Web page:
It’s been nearly a year since the University of Missouri erupted in protests over racial conflict on campus. Now, a similar incident is reigniting the conversation.
The Delta Upsilon fraternity at the University of Missouri was temporarily suspended on Wednesday after members allegedly yelled racial slurs at two black students in front of their fraternity house late Tuesday night.
The students were members of the Legion of Black Collegians, which released a statement early Wednesday morning detailing the event.
They wrote that MU Police arrived shortly after the conflict and began trying to control Legion members rather than the white students heckling from the frat house. The statement said another officer used “verbal force” while resting his hand on his gun.
Sean Earl, the president of the Missouri Students Association, got calls at 2:00 in the morning from three of his friends. He was shocked.
“My hope was that this was going to be a year of progress, a year of change,” Earl said. “This incident from last night sets us back. It doesn’t mean that we can’t continue to grow. This is just reiterating the fact that we do have to change.”
But Earl and others noticed one big change from last year’s incident: institutional support.
Interim Chancellor Hank Foley wrote in a press release less than 12 hours after the incident that the university has “zero tolerance for actions like this.”
The statement said that the university would be investigating the students involved in the incident, and would determine whether any individuals should be suspended or expelled.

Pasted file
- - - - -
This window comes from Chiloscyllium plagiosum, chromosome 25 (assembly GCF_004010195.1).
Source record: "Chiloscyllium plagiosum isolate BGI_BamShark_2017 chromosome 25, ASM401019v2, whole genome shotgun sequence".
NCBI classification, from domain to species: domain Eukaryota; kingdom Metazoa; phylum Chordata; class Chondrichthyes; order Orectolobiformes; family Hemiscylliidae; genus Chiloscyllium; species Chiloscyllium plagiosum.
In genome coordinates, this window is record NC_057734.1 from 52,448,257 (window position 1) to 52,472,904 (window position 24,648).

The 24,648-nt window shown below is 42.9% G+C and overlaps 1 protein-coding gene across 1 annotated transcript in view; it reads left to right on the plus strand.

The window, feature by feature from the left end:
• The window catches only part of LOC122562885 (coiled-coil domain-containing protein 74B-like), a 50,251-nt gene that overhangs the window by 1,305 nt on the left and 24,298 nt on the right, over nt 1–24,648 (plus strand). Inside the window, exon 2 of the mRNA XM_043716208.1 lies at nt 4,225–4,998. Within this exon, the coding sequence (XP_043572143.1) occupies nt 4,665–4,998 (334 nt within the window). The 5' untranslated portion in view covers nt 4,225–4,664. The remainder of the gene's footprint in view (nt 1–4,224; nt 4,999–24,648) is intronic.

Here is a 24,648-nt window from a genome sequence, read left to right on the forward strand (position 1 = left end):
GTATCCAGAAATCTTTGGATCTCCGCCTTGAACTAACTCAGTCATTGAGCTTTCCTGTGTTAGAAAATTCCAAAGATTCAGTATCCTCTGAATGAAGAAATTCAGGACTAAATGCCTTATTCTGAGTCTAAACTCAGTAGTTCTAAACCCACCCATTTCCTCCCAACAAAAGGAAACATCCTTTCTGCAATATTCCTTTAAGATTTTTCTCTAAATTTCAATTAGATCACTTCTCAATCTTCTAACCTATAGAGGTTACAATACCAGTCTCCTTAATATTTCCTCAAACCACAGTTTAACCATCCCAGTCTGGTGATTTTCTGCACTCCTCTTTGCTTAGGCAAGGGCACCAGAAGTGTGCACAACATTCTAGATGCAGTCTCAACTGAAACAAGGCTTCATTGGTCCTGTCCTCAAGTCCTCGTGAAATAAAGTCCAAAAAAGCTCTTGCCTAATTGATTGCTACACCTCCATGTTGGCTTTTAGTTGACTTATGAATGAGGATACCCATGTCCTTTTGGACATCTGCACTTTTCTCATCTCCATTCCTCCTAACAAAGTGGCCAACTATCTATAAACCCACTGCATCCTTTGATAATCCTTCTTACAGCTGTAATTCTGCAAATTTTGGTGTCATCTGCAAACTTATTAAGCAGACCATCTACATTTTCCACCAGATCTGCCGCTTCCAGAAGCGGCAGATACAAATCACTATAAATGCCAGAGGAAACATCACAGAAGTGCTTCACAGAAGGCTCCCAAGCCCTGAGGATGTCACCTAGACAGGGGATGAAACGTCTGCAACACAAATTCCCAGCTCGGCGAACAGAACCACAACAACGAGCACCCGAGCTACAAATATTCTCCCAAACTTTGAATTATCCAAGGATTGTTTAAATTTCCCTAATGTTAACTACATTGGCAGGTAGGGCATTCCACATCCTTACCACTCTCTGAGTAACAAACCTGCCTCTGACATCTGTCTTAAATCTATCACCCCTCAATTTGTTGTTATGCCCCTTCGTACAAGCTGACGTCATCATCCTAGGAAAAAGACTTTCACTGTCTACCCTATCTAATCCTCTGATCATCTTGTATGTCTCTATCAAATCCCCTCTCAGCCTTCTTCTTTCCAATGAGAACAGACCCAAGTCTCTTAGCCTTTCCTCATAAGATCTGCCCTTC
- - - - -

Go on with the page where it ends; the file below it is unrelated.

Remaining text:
MU and Delta Upsilon International also both temporarily suspended the local chapter.
Ben Trachtenberg, chair of the MU Faculty Council, reached out yesterday to let Legion members know that he’s interested in making change, and that students can bring their concerns to the council.
“I think it’s important for faculty and students and staff and everyone at this university to be working together to solve some real problems,” Trachtenberg said. “So my attitude has been that I’m willing to get good advice from anyone who’s willing to give it to me.”
Black students came together on Wednesday to support one another and talk about their experiences. The Legion organized a demonstration in the Student Center during the day and a town hall discussion at the Gaines-Oldham Black Cultural Center last night.
Najeebah Hussain, chair of the Social Justice Committee in the MSA Senate, said she was at the town hall last night, and that it was a space for healing and for expressing frustration.
“It’s stuff you don’t see on social media, you know it’s raw,” Hussain said. “You get to see what people are dealing with firsthand and how it’s been affecting them, and I think that’s really powerful. It was great to see so many people there just to listen and learn.”
Representatives from MU’s Interfraternity Council and Panhellenic Association, MU police, faculty and administrators also attended the meeting, including the interim president of the university system, Mike Middleton.
Since last year’s protests garnered nation-wide attention, the university has launched multiple diversity initiatives and pledged more than $2 million dedicated to recruiting and retaining faculty of color.
Nonetheless, students like Earl believe this incident is a reminder that race relations at MU could still use some work.
“We have to realize that certain people just do it out of ignorance, to get attention, some people do it because they don’t know any better,” Earl said. “That’s our job as a community to reach out and educate each other and put that on our administration and faculty to make sure they’re educating the student population on these facts as well.”
Students at the town hall discussion said that Greek life needs to be held accountable for racist incidents.
The Legion of Black Collegians say they are working with the administration to develop policies to eradicate these instances in the future.